Wednesday 25 January 2012

Three generation holidays

At this time of year, many people are planning holidays. This post is about the practicalities of going on holiday with a frail person. It is not about going on holiday when Granny is able to babysit and walk up mountains. I'm sure there may be issues with this sort of holiday but I'm not qualified to talk about this!

Holidays can be fun but there is no right to go away. It is a truism but it doesn't always feel like that when everyone else is packing and it seems that we are the only ones left. It is a minor thing to upset our contentment but I know that I have struggled with this. Paul says
I have learned, in whatsoever state I am, therewith to be content.
Philippians 4v11

Many families take an elderly relative on holiday. Where the older person lives permanently with their younger family, it seems reasonable, in many ways that they should come on the family holiday; after all they are part of the family. It may also seem reasonable, to the younger generations, that they should have a break from caring.

We have had

  • holidays with an older relative
  • non-family carers to stay
  • family members stay behind
This is just about the first option.

A holiday with a frail or disabled person takes more planning. These are issues that will need to be addressed.
  • Is the person concerned fit to go on holiday? People with dementia may get much more confused away from home. Has their doctor advised against them going away for any reason?
  • Travel-most people are fit to go away but may not manage a long car journey. If they are relatively fit, they may manage better on a train but this isn't an easy option for people who walk but are unstable.
  • Travel again-taking an older relative may mean taking a second car, with additional petrol costs and taking away possibilities of sharing driving. Again, shorter distances may be better.
  • Journeys will take longer-frailer people are unlikely to be able to travel at night/very early in the morning and will require more stops. Again, a reason not to go too far away and to take plenty to occupy little people on the trip.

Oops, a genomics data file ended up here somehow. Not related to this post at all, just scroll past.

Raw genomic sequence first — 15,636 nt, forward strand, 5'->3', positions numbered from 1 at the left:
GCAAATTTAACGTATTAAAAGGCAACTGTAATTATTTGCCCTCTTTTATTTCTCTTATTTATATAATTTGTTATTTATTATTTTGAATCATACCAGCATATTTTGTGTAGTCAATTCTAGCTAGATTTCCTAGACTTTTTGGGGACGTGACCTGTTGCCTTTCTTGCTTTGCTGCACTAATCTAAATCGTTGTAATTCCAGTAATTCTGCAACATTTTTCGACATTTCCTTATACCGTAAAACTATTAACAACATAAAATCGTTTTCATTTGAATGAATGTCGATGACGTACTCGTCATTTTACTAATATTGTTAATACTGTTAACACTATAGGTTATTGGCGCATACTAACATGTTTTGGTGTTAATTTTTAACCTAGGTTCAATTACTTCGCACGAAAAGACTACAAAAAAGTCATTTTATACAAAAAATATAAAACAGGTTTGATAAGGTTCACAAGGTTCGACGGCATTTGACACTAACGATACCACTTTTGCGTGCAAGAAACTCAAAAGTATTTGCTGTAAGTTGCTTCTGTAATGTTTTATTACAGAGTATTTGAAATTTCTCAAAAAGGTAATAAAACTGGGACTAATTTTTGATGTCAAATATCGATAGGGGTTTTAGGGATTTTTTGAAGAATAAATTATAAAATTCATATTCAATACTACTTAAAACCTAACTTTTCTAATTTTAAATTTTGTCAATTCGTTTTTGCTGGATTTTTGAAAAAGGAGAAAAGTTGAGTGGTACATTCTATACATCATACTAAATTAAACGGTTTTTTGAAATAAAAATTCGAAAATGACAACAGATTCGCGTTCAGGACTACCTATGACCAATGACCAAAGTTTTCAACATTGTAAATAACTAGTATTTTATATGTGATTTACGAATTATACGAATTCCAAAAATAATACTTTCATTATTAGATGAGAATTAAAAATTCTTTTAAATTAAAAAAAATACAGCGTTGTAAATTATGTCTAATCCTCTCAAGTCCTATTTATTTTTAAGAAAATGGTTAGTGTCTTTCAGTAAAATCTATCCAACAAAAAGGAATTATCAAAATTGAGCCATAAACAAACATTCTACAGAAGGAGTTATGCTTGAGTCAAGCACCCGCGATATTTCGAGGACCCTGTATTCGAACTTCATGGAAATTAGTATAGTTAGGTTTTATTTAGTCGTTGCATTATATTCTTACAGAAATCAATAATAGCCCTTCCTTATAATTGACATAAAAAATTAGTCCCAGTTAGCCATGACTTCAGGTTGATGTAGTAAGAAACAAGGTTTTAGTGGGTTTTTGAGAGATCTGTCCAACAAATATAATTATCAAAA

• The property is likely to need a ground floor bedroom with an en suite bathroom. 
  • Steps to the property can be a no, no.
  • Day of travel-it may be easier to travel on a Friday as the roads may be quieter and it is easier for the less fit members of the party to be able to go to church on the Sunday.
  • Is there a good church close to the property? It is so refreshing to have spiritual blessing on holiday. Travelling a few miles to a holiday church isn't an issue for the young and fit but may be an issue for those for whom the journey has been a major endeavour.
Once on holiday, it can be difficult to balance everyone's needs. Prayer for a right attitude from everyone is really important.

 We have found that everyone enjoys meals out and the beach-it is worth trying to plan these into the programme.

 It isn't necessary to spend all the time together but don't assume that because someone is less fit they want to be left behind. Some of our most successful trips have been where everyone travels to the same location but divides into groups on arrival.

Some practical tips
  • Don't prolong days out. Children and teenagers with plenty of energy can go for nightwalks/read/play games in the evening. 
  • Think about walking distances. How far is the elder able to walk? Will it be necessary to take a wheelchair? Will the distance from the car park to the beach be further than they would normally walk? Will they manage?
  • The beach may be beautiful but are there facilities?
  • Research the area-is it somewhere with pleasant memories? Would it be an idea to go to see Great-great-grandma's house? Are there historic sites/houses to visit which cater for those who find walking difficult and provide child-friendly, interactive activities? Many National Trust and English Heritage sites would come into this category.
Happy holidays!

This is linked to Works for me Wednesday.

1 comment:

  1. Great post again, Sarah. Holidays are not a "right". Grin. I wish they were, I might have had more.